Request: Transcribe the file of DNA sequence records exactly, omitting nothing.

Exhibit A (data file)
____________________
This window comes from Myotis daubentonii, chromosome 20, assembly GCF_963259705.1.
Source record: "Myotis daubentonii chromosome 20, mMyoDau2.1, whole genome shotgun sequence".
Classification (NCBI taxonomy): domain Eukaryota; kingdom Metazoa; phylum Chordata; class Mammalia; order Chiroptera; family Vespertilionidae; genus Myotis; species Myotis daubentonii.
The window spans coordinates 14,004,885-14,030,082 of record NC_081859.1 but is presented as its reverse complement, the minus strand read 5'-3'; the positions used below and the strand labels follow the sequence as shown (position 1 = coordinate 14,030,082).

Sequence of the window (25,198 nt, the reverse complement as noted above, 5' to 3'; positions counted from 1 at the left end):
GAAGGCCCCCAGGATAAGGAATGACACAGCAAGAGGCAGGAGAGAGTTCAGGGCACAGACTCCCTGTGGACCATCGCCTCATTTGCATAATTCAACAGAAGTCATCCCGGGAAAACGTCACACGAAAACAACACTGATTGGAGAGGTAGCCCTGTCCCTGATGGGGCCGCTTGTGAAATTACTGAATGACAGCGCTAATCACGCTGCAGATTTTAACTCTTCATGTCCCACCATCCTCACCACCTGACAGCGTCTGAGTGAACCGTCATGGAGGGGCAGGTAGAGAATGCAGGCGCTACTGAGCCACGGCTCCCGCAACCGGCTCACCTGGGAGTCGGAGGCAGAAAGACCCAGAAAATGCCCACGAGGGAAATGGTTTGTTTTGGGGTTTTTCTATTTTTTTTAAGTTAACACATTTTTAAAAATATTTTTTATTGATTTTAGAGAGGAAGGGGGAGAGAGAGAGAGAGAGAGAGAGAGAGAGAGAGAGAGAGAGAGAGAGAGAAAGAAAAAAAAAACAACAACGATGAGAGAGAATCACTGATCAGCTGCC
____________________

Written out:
This window comes from Myotis daubentonii, chromosome 20, assembly GCF_963259705.1.
Source record: "Myotis daubentonii chromosome 20, mMyoDau2.1, whole genome shotgun sequence".
Classification (NCBI taxonomy): domain Eukaryota; kingdom Metazoa; phylum Chordata; class Mammalia; order Chiroptera; family Vespertilionidae; genus Myotis; species Myotis daubentonii.
The window spans coordinates 14,004,885-14,030,082 of record NC_081859.1 but is presented as its reverse complement, the minus strand read 5'-3'; the positions used below and the strand labels follow the sequence as shown (position 1 = coordinate 14,030,082).

Sequence of the window (25,198 nt, the reverse complement as noted above, 5' to 3'; positions counted from 1 at the left end):
GAAGGCCCCCAGGATAAGGAATGACACAGCAAGAGGCAGGAGAGAGTTCAGGGCACAGACTCCCTGTGGACCATCGCCTCATTTGCATAATTCAACAGAAGTCATCCCGGGAAAACGTCACACGAAAACAACACTGATTGGAGAGGTAGCCCTGTCCCTGATGGGGCCGCTTGTGAAATTACTGAATGACAGCGCTAATCACGCTGCAGATTTTAACTCTTCATGTCCCACCATCCTCACCACCTGACAGCGTCTGAGTGAACCGTCATGGAGGGGCAGGTAGAGAATGCAGGCGCTACTGAGCCACGGCTCCCGCAACCGGCTCACCTGGGAGTCGGAGGCAGAAAGACCCAGAAAATGCCCACGAGGGAAATGGTTTGTTTTGGGGTTTTTCTATTTTTTTTAAGTTAACACATTTTTAAAAATATTTTTTATTGATTTTAGAGAGGAAGGGGGAGAGAGAGAGAGAGAGAGAGAGAGAGAGAGAGAGAGAGAGAGAGAGAGAAAGAAAAAAAAAACAACAACGATGAGAGAGAATCACTGATCAGCTGCC